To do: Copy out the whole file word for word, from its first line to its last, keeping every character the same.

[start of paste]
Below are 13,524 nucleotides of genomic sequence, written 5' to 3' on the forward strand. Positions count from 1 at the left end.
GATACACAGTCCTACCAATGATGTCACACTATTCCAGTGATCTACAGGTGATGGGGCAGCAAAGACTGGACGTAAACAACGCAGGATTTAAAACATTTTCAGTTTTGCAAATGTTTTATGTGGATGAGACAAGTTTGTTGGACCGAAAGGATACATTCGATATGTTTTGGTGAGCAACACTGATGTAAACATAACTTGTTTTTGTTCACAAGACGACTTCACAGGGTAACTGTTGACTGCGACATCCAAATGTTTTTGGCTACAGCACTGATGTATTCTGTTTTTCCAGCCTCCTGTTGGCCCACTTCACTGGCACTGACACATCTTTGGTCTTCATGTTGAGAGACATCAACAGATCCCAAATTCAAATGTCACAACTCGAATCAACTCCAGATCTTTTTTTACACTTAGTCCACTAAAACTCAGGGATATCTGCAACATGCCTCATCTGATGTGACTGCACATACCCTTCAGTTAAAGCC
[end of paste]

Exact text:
Below are 13,524 nucleotides of genomic sequence, written 5' to 3' on the forward strand. Positions count from 1 at the left end.
GATACACAGTCCTACCAATGATGTCACACTATTCCAGTGATCTACAGGTGATGGGGCAGCAAAGACTGGACGTAAACAACGCAGGATTTAAAACATTTTCAGTTTTGCAAATGTTTTATGTGGATGAGACAAGTTTGTTGGACCGAAAGGATACATTCGATATGTTTTGGTGAGCAACACTGATGTAAACATAACTTGTTTTTGTTCACAAGACGACTTCACAGGGTAACTGTTGACTGCGACATCCAAATGTTTTTGGCTACAGCACTGATGTATTCTGTTTTTCCAGCCTCCTGTTGGCCCACTTCACTGGCACTGACACATCTTTGGTCTTCATGTTGAGAGACATCAACAGATCCCAAATTCAAATGTCACAACTCGAATCAACTCCAGATCTTTTTTTACACTTAGTCCACTAAAACTCAGGGATATCTGCAACATGCCTCATCTGATGTGACTGCACATACCCTTCAGTTAAAGCC